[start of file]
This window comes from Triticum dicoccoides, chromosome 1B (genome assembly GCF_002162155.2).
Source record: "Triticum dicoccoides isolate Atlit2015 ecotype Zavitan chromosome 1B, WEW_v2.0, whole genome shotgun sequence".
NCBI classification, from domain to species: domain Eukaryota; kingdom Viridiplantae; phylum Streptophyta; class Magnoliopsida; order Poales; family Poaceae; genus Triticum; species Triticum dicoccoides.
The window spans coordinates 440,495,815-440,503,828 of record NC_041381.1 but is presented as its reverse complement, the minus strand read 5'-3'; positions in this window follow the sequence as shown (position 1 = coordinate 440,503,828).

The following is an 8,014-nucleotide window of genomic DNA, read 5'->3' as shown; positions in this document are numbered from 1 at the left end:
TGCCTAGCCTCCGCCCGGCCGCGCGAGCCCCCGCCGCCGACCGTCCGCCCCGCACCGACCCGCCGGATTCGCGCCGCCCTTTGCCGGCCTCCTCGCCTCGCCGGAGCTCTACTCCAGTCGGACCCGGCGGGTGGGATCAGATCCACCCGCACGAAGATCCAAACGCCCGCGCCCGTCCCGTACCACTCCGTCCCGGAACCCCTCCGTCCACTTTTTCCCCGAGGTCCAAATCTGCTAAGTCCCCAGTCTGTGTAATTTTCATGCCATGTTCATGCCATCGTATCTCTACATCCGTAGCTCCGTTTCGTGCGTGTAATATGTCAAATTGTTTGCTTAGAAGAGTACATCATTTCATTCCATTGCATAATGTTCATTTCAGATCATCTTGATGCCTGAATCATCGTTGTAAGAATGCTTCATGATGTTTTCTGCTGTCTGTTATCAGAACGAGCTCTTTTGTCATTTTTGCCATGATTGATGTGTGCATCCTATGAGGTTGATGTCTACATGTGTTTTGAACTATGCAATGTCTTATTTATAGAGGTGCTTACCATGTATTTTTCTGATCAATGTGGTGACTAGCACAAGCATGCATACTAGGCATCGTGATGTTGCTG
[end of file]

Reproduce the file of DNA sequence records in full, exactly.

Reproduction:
This window comes from Triticum dicoccoides, chromosome 1B (genome assembly GCF_002162155.2).
Source record: "Triticum dicoccoides isolate Atlit2015 ecotype Zavitan chromosome 1B, WEW_v2.0, whole genome shotgun sequence".
NCBI classification, from domain to species: domain Eukaryota; kingdom Viridiplantae; phylum Streptophyta; class Magnoliopsida; order Poales; family Poaceae; genus Triticum; species Triticum dicoccoides.
The window spans coordinates 440,495,815-440,503,828 of record NC_041381.1 but is presented as its reverse complement, the minus strand read 5'-3'; positions in this window follow the sequence as shown (position 1 = coordinate 440,503,828).

The following is an 8,014-nucleotide window of genomic DNA, read 5'->3' as shown; positions in this document are numbered from 1 at the left end:
TGCCTAGCCTCCGCCCGGCCGCGCGAGCCCCCGCCGCCGACCGTCCGCCCCGCACCGACCCGCCGGATTCGCGCCGCCCTTTGCCGGCCTCCTCGCCTCGCCGGAGCTCTACTCCAGTCGGACCCGGCGGGTGGGATCAGATCCACCCGCACGAAGATCCAAACGCCCGCGCCCGTCCCGTACCACTCCGTCCCGGAACCCCTCCGTCCACTTTTTCCCCGAGGTCCAAATCTGCTAAGTCCCCAGTCTGTGTAATTTTCATGCCATGTTCATGCCATCGTATCTCTACATCCGTAGCTCCGTTTCGTGCGTGTAATATGTCAAATTGTTTGCTTAGAAGAGTACATCATTTCATTCCATTGCATAATGTTCATTTCAGATCATCTTGATGCCTGAATCATCGTTGTAAGAATGCTTCATGATGTTTTCTGCTGTCTGTTATCAGAACGAGCTCTTTTGTCATTTTTGCCATGATTGATGTGTGCATCCTATGAGGTTGATGTCTACATGTGTTTTGAACTATGCAATGTCTTATTTATAGAGGTGCTTACCATGTATTTTTCTGATCAATGTGGTGACTAGCACAAGCATGCATACTAGGCATCGTGATGTTGCTG